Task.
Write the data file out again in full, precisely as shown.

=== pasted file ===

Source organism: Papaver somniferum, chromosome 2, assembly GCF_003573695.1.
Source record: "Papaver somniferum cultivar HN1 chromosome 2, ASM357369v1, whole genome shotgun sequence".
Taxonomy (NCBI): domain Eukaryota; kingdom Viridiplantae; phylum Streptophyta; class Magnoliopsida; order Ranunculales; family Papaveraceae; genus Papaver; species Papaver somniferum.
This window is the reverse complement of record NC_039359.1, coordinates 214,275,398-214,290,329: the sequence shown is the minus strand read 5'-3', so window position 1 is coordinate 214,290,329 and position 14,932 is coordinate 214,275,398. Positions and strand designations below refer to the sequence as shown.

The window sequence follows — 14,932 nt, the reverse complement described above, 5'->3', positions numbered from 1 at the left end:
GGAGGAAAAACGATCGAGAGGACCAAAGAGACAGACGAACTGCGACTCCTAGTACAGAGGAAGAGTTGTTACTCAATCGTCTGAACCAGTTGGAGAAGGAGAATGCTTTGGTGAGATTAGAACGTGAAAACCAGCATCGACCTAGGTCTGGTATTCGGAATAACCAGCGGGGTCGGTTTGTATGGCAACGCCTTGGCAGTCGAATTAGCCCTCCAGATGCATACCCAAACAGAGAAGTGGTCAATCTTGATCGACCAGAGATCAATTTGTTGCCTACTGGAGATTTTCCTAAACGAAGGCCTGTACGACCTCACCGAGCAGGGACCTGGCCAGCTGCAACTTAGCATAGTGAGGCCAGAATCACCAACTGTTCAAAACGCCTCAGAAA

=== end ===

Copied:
Source organism: Papaver somniferum, chromosome 2, assembly GCF_003573695.1.
Source record: "Papaver somniferum cultivar HN1 chromosome 2, ASM357369v1, whole genome shotgun sequence".
Taxonomy (NCBI): domain Eukaryota; kingdom Viridiplantae; phylum Streptophyta; class Magnoliopsida; order Ranunculales; family Papaveraceae; genus Papaver; species Papaver somniferum.
This window is the reverse complement of record NC_039359.1, coordinates 214,275,398-214,290,329: the sequence shown is the minus strand read 5'-3', so window position 1 is coordinate 214,290,329 and position 14,932 is coordinate 214,275,398. Positions and strand designations below refer to the sequence as shown.

The window sequence follows — 14,932 nt, the reverse complement described above, 5'->3', positions numbered from 1 at the left end:
GGAGGAAAAACGATCGAGAGGACCAAAGAGACAGACGAACTGCGACTCCTAGTACAGAGGAAGAGTTGTTACTCAATCGTCTGAACCAGTTGGAGAAGGAGAATGCTTTGGTGAGATTAGAACGTGAAAACCAGCATCGACCTAGGTCTGGTATTCGGAATAACCAGCGGGGTCGGTTTGTATGGCAACGCCTTGGCAGTCGAATTAGCCCTCCAGATGCATACCCAAACAGAGAAGTGGTCAATCTTGATCGACCAGAGATCAATTTGTTGCCTACTGGAGATTTTCCTAAACGAAGGCCTGTACGACCTCACCGAGCAGGGACCTGGCCAGCTGCAACTTAGCATAGTGAGGCCAGAATCACCAACTGTTCAAAACGCCTCAGAAA